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The complete Adobe Photoshop AI tutorial guide

Photoshop 24 is the first version of the app to include all AI tools out of beta and you should definitely take advantage of them. From expanding, adding, removing or selecting, Photoshop removes all the time-sapping tasks involved in image editing and let you spend more time on realising your end goal. This tutorial gives a brief run down of the key AI tools and explains how to get the most out of them.

From Generative Expand to Generative Fill and subject Select Subject and Lens Blur Filter, there’s a lot to enhance your workflow here. See our Photoshop review for more on what we think, and our wider set of Photoshop tutorials.

01. Select Crop tool

(Image: © Image Generated with Abobe Firefly)

Open your image in Photoshop. Select the crop tool in the Tool Bar (or press C) and switch to Generative Expand from the dropdown box in the Task Bar. If you have the Contextual Bar open, then the same option will pop up on the canvas.

02. Designate a crop ratio

(Image: © Image Generated with Abobe Firefly)

Select the type of crop proportions you want from the list of examples or create a new Crop Preset of your own.

03. Expand image

(Image: © Image Generated with Abobe Firefly)

Drag the crop handles out to fill your new required size. Holding the alt button will drag both sides out equally. When you are happy with the new crop, press enter.

04. Pick a final image

(Image: © Image Generated with Abobe Firefly)

Generative Expand will provide you with three options every time you press the button. Cycle through these and select the one that fits your image best. Some results can be underwhelming, so be sure to rate the results and improve the engine.

01. Contextual Task Bar

(Image: © Image Generated with Abobe Firefly)

Turn the Contextual Bar on in Window > Contextual Task Bar. It will automatically pop up under the selected object, however you can drag it around the canvas and pin it into position using the extra options (although this resets every time you open a new document).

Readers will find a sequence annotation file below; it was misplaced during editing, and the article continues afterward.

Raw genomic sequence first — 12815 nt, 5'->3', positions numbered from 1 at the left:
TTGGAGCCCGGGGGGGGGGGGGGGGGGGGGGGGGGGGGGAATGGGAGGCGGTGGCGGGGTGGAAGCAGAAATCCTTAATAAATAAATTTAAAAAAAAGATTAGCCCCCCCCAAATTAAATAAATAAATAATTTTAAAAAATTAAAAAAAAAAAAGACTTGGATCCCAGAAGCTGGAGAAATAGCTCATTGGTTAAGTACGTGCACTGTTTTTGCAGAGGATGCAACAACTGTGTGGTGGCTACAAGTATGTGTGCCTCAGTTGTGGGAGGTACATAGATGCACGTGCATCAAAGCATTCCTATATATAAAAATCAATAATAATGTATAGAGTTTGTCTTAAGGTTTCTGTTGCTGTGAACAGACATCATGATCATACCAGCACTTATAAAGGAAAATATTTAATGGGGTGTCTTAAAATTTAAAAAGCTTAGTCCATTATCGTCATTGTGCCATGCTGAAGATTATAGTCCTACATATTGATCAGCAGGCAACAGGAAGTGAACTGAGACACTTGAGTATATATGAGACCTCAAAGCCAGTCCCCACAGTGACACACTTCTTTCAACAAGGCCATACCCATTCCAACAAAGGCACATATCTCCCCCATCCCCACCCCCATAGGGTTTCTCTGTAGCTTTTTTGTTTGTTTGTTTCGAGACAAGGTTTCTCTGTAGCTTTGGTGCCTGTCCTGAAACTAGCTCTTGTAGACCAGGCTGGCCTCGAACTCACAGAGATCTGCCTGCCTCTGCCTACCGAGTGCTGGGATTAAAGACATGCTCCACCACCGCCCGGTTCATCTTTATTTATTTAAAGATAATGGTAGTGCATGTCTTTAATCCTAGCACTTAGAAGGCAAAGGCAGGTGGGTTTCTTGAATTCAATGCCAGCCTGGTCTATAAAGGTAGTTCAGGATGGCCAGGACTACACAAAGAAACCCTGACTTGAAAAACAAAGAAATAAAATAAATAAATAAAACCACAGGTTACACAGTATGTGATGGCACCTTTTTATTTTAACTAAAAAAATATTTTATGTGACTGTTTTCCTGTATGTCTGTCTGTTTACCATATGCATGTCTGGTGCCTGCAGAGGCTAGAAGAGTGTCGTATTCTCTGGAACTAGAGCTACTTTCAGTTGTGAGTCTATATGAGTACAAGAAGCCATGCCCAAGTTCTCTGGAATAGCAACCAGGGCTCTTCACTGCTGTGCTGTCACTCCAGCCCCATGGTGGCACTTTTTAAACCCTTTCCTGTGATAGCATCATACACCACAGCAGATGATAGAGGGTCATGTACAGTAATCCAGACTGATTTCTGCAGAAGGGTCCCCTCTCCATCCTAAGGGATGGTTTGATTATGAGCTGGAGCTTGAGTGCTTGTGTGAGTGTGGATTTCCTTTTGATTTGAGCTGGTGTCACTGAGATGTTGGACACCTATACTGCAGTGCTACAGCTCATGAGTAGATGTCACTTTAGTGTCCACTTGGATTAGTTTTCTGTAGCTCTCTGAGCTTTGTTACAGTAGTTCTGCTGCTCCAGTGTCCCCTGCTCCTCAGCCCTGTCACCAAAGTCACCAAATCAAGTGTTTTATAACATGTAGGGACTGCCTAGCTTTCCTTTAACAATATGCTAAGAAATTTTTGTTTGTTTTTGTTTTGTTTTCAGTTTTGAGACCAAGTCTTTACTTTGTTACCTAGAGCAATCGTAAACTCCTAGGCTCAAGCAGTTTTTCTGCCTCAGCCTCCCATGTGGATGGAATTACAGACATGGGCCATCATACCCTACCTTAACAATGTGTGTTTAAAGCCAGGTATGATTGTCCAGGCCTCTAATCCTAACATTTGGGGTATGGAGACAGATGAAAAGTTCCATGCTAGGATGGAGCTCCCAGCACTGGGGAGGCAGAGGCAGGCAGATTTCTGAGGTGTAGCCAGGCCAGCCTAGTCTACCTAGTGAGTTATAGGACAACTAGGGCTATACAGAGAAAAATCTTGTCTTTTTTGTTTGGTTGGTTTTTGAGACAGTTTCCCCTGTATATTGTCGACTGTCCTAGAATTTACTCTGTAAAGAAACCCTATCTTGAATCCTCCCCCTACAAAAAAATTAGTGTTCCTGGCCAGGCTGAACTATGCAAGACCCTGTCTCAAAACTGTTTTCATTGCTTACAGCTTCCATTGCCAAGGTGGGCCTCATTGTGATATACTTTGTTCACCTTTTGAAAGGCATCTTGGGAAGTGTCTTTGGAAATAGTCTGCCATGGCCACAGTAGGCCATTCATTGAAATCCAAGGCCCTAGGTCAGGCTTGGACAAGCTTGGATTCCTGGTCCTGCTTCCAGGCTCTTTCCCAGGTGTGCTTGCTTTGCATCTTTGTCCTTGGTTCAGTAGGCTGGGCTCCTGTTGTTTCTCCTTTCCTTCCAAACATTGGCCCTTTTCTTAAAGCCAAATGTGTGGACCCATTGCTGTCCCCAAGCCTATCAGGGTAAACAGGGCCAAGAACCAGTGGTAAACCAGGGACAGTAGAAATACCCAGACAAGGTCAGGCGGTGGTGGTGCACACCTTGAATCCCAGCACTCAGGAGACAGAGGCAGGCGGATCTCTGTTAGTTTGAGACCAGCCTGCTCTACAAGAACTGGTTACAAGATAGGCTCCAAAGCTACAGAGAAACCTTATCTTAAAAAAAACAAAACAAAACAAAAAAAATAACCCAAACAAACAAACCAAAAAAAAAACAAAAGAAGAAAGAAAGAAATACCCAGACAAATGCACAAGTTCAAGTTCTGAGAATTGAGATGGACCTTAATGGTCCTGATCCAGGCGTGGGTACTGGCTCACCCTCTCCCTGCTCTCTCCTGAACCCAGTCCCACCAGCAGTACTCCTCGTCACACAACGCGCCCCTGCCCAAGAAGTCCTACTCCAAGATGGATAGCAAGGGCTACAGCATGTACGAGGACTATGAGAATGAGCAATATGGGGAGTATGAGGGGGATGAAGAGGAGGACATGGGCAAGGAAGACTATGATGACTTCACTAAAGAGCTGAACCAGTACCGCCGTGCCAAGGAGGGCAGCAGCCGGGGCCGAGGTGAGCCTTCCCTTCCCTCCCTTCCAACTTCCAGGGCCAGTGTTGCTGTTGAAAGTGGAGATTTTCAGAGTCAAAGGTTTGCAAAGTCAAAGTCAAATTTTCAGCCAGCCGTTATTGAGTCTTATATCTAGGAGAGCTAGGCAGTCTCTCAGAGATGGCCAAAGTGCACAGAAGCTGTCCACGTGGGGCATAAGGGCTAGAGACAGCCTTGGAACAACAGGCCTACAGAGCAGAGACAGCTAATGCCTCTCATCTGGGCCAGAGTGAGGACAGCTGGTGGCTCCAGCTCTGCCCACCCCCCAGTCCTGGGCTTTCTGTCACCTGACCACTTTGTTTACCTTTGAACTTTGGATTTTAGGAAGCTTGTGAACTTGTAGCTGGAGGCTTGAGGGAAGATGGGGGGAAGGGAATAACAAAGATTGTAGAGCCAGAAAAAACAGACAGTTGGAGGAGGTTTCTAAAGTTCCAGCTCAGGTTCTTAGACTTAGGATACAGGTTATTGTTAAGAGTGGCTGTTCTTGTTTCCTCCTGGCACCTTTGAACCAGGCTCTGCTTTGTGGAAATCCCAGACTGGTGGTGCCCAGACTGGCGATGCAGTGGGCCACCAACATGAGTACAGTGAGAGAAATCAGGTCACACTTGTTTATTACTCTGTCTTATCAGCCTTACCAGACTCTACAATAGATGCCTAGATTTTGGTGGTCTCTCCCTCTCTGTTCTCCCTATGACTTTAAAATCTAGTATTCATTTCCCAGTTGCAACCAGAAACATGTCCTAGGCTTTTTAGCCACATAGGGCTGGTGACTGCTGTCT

02. Make area selection

(Image: © Image Generated with Abobe Firefly)

Select the area you want to affect with whatever tool you prefer – Lasso, Pen or marquee. The generative tools are pretty forgiving, so for ease of use I used the lasso tool to quickly draw a rough area. If you don’t draw any area then the whole image will be affected.

03. Type prompts

(Image: © Image Generated with Abobe Firefly)

Type your instructions or descriptions of the scene you want to create into the Contextual text bar and click Generate. Photoshop will then use Firefly to create an appropriate image to fill that space, fitting into the pre-existing background.

If you leave the text bar empty then Photoshop will intuitively remove the object you have selected, filling the background as Content Aware Fill might have done in previous iterations, but with much more success. You can also use the Remove Tool in the Toolbar for this. Simply select the tool, draw a rough outline around the object and it will be removed.

04. Select a result

(Image: © Image Generated with Abobe Firefly)

Each Generate click will produce three new results of differing quality and applicability. Cycle through the results and pick the one that suits your image. If none of them work well then you can refine the process with more instructions and prompts. Rate the results as you go.

01. Open image

(Image: © Image Generated with Abobe Firefly)

Open an image in Photoshop and the Contextual Task Bar will pop up. This tool is most effective with an obvious target object, such as a person or a car. Where the Select and Mask tool might have struggled with frizzy hair, this new Select Subject copes admirably.

02. Select subject

(Image: © Image Generated with Abobe Firefly)

Press the Select Subject button in the Contextual Task Bar. This will automatically select your subject. You can use the Modify button to adjust your selection, such as feathering or expanding it.

Use the selection to mask out the background or duplicate the selection onto a new layer. Alternatively you can press Remove Background instead of Select Subject and you will achieve the same result.

03. Clean up the image

(Image: © Image Generated with Abobe Firefly)

The selection isn’t always perfect and you can end up with some ragged edges, so if you want to use this image at a high resolution, it can be beneficial to go in close and clean up the image. Finally save the image as a psd or another file type with transparency.

01. Apply filter

(Image: © Image Generated with Abobe Firefly)

Access the filter through Filter > Camera RAW Filter. A window will pop up with the Lens Blur option and controls down the side of your image. To start the process, tick the box saying Apply.

02. Adjust the blur

(Image: © Image Generated with Abobe Firefly)

In the controls you can alter the amount of blur and change the type of Bokeh (the shape of the aperture).

03. Focal range

(Image: © Image Generated with Abobe Firefly)

The focal range gives you a detailed depth map, corresponding to colour temperatures. You can target different parts of the image to change the focus point as well as manually brushing parts of the sharp image out.

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